The Rash Of Vaping-Related Deaths Is Growing
Vaping is safer than smoking, or at least it’s supposed to be. Smoke (tobacco smoke or otherwise) is full of carcinogens, tar, and other chemicals that don’t belong in human lungs. On the other hand, water vapor is something your lungs produce: it’s why your breath becomes visible when it’s freezing out. Breathing in water vapor infused with nicotine should be much less hazardous than traditional cigarettes, but unfortunately several hundred recent lung illnesses and a few deaths have very recently been linked to vaping.
E-cigarettes and vaping have only been around for around 10 years. Because of this, there isn’t much data about the long-term effects of vaping on a person’s health. Vaping, in general, may be a healthier choice than smoking, but then that’s not saying much.
One disease that’s been linked to vaping is popcorn lung, a condition that inflames the small passageways of the lungs and can create scar tissue. This makes it harder for your lungs to extract oxygen and leads to a dry cough and shortness of breath. Multiple additives used in e-cigarettes have been linked to this condition.
In fact, additives seem to be the biggest problem source when it comes to vaping. While nicotine (and THC in states where it’s legal) are safe enough to breathe in, the vials used in vaping devices also contain other chemicals like preservatives and flavorings. The vials produced by legal manufacturers are regularly tested, but not every vial comes from a legal source.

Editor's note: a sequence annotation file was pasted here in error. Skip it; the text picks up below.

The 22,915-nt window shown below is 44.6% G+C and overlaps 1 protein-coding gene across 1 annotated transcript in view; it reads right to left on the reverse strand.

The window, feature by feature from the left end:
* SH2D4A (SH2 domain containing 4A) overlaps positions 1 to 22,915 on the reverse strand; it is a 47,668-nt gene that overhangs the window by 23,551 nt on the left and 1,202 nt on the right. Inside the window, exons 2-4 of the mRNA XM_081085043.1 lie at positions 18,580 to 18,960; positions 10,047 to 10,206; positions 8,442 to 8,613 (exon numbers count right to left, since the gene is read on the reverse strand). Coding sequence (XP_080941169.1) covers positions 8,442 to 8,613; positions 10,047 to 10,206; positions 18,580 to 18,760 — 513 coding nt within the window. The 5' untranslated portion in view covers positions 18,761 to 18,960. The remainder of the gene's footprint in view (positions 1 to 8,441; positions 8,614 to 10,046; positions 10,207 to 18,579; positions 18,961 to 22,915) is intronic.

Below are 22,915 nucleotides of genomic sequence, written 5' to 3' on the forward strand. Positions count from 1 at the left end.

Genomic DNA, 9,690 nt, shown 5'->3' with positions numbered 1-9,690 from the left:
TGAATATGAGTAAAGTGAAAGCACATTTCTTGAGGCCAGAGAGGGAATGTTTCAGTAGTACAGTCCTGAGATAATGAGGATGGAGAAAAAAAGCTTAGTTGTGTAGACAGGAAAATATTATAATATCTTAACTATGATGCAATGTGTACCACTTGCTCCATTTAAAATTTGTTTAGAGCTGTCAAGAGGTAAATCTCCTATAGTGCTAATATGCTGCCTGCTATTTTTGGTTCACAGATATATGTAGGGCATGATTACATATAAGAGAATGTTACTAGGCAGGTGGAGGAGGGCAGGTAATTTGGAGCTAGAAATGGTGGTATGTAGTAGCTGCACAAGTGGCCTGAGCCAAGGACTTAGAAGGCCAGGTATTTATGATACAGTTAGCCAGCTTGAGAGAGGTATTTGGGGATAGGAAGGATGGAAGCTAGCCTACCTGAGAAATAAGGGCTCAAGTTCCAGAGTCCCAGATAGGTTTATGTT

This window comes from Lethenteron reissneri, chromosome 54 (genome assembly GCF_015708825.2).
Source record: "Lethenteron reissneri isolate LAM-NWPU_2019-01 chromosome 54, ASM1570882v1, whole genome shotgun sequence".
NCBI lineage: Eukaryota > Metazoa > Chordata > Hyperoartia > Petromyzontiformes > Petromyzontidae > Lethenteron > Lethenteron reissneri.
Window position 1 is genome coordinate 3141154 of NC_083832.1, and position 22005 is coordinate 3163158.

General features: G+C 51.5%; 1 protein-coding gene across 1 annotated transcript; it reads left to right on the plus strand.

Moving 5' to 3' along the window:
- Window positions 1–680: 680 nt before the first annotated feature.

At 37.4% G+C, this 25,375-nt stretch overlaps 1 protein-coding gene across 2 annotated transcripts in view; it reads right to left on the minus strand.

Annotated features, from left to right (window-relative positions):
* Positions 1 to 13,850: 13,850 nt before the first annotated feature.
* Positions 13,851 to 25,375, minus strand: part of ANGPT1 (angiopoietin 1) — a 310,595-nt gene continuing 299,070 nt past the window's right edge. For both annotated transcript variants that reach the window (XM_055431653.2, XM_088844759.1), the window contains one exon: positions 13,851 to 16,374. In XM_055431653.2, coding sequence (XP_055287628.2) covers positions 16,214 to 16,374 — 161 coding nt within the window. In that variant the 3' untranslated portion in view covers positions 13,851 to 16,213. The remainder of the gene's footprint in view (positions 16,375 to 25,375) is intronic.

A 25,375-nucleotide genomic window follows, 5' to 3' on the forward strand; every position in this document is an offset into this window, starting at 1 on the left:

The FDA hasn’t done much yet to regulate vaping and e-cigarettes. As a result, it’s fairly easy to get poorly designed vaping devices that can overheat and explode. Several injuries and a few deaths have been linked to these bad designs.
Just as dangerous are the vaping products people can buy on the street instead of going to a legal outlet. Vaping has caught on as an alternative to smoking marijuana, but in states where it’s not legal to buy people are creating the extracts at home without any sort of safety tests. Now that many states are banning flavored vaping products, e-cigarette users are also turning to black-market sources to get flavored nicotine vials.
The Vapor Problem
One possible source of the current rash of vaping illnesses is vitamin E. Vitamin E is an essential chemical the human body needs to survive, but if you heat it up it can turn into carbonic acid. Carbonic acid is relatively weak, but any kind of acid is dangerous if it gets in your lungs. Vitamin E occurs naturally in oils produced from sunflowers, almonds, peanuts, and other sources, and people often use these oils as a base for their homemade vaping products.
Unfortunately, since these vaping-related illnesses are most likely caused by illegally sold vaping products, the people who are suffering likely don’t have a legal recourse. They used their e-cigarettes outside of their intended design, and so for the most part that makes them fully responsible for what happens to them. However, there could still be an unknown factor causing or contributing to this rash of illnesses. The fact is that vaping is still very new and not every chemical in a vaping vial stays the same when you heat it past the boiling point.
Smoking is hazardous to your health, but these hazards are well known by this point. Vaping is healthier, but the risks involved are still mostly unknown and unexplored. By far the safest (and the cheapest) alternative is to simply quit using nicotine products entirely. Once you do that, your lungs will be in good shape to do the one thing they were designed for: to breathe oxygen.